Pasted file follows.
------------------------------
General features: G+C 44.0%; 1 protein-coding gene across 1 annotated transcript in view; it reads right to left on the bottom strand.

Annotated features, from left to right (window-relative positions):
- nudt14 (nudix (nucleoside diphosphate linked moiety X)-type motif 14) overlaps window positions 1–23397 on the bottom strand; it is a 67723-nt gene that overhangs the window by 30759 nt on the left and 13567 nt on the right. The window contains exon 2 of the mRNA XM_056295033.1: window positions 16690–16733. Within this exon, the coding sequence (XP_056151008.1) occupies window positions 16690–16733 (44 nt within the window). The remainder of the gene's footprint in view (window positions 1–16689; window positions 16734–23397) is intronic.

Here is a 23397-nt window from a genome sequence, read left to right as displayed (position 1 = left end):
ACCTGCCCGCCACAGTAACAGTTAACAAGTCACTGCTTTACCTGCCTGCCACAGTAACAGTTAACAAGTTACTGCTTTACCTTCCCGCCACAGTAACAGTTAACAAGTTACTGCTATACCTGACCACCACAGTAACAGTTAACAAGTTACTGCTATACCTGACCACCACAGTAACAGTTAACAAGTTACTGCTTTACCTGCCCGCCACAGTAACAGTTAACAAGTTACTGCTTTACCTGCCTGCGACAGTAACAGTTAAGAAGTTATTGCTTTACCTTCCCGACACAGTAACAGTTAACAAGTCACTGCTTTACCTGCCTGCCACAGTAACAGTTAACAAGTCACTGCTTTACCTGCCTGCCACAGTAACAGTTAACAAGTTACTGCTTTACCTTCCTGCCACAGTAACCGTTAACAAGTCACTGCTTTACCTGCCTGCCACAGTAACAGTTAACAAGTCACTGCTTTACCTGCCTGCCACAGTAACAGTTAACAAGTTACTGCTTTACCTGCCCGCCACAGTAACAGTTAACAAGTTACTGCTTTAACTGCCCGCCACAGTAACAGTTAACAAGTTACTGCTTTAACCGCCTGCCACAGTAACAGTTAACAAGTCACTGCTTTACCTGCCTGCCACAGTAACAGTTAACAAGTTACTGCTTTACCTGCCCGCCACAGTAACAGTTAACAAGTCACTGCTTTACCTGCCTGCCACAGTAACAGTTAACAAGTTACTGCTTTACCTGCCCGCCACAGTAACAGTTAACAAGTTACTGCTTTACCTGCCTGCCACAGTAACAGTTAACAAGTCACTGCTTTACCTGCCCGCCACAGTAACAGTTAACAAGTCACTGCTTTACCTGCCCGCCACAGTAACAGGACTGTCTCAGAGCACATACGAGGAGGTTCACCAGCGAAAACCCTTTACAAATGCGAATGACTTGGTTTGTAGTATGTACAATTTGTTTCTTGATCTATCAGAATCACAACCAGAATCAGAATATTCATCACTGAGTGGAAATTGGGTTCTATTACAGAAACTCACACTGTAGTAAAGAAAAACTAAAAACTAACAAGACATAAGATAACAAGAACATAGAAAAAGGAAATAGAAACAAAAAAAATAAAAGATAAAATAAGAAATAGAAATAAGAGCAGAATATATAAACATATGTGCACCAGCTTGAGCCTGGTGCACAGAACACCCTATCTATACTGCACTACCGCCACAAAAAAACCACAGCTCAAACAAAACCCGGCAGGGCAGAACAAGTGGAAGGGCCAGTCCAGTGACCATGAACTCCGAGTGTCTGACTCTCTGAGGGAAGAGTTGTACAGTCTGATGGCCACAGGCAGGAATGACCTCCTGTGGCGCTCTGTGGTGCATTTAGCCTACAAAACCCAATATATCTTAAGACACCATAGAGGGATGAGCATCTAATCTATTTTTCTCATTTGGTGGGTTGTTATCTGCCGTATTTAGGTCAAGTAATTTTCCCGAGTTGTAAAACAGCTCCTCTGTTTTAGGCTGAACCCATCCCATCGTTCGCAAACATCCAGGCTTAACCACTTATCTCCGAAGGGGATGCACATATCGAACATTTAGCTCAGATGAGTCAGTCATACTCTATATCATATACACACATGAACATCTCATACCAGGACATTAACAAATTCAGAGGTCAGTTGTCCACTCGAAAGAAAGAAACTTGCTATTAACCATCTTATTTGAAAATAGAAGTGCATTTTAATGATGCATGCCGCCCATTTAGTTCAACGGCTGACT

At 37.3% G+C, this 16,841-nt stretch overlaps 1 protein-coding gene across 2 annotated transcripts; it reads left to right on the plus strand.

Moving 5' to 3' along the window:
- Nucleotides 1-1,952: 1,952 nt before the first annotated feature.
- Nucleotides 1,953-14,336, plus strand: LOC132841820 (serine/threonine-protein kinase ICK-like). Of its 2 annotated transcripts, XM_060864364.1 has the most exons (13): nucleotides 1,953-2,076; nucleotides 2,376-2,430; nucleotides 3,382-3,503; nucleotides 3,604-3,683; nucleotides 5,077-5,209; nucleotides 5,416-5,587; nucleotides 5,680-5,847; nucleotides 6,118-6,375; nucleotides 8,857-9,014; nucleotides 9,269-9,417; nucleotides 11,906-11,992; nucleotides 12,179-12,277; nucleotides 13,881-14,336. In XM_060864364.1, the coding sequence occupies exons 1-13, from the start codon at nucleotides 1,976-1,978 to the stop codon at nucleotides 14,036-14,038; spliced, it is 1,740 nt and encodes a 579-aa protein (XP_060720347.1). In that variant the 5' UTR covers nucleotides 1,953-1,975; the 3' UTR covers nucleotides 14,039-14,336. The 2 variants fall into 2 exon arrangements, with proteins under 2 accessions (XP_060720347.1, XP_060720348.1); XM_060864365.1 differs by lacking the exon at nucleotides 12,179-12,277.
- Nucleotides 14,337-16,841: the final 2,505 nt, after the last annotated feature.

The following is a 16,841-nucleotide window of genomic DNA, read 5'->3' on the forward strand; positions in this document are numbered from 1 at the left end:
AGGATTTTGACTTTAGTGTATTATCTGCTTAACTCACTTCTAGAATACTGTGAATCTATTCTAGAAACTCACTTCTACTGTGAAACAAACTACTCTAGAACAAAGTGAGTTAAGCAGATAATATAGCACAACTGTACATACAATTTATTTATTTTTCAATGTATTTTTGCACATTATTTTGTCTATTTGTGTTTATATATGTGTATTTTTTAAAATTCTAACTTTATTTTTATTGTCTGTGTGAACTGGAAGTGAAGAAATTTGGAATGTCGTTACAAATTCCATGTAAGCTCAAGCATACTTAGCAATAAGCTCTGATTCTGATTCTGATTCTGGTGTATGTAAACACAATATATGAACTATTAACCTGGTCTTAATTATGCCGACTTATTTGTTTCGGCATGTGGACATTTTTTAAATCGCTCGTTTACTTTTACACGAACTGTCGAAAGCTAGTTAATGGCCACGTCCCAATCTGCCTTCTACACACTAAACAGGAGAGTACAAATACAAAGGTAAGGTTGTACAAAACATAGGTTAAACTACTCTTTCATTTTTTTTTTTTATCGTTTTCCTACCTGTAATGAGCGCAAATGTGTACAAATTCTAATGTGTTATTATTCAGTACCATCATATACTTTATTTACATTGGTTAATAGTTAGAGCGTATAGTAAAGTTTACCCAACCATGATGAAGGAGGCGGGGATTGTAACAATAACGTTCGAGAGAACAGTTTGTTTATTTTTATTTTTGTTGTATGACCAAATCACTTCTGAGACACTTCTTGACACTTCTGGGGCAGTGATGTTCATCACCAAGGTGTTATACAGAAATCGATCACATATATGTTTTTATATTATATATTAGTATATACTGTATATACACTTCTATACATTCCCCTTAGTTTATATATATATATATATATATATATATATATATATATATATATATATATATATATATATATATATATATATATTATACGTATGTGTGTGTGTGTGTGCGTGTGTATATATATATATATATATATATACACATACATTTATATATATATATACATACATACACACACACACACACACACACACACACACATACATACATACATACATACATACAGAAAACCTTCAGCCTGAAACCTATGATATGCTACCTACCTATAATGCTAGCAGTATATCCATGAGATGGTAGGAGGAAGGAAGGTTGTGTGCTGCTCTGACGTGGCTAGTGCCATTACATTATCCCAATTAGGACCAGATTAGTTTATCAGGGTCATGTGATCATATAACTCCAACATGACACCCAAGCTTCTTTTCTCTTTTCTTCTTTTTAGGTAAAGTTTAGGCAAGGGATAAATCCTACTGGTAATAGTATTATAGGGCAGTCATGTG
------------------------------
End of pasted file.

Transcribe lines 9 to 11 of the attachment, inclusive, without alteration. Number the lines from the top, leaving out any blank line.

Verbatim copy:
- Nucleotides 1,953-14,336, plus strand: LOC132841820 (serine/threonine-protein kinase ICK-like). Of its 2 annotated transcripts, XM_060864364.1 has the most exons (13): nucleotides 1,953-2,076; nucleotides 2,376-2,430; nucleotides 3,382-3,503; nucleotides 3,604-3,683; nucleotides 5,077-5,209; nucleotides 5,416-5,587; nucleotides 5,680-5,847; nucleotides 6,118-6,375; nucleotides 8,857-9,014; nucleotides 9,269-9,417; nucleotides 11,906-11,992; nucleotides 12,179-12,277; nucleotides 13,881-14,336. In XM_060864364.1, the coding sequence occupies exons 1-13, from the start codon at nucleotides 1,976-1,978 to the stop codon at nucleotides 14,036-14,038; spliced, it is 1,740 nt and encodes a 579-aa protein (XP_060720347.1). In that variant the 5' UTR covers nucleotides 1,953-1,975; the 3' UTR covers nucleotides 14,039-14,336. The 2 variants fall into 2 exon arrangements, with proteins under 2 accessions (XP_060720347.1, XP_060720348.1); XM_060864365.1 differs by lacking the exon at nucleotides 12,179-12,277.
- Nucleotides 14,337-16,841: the final 2,505 nt, after the last annotated feature.

The following is a 16,841-nucleotide window of genomic DNA, read 5'->3' on the forward strand; positions in this document are numbered from 1 at the left end: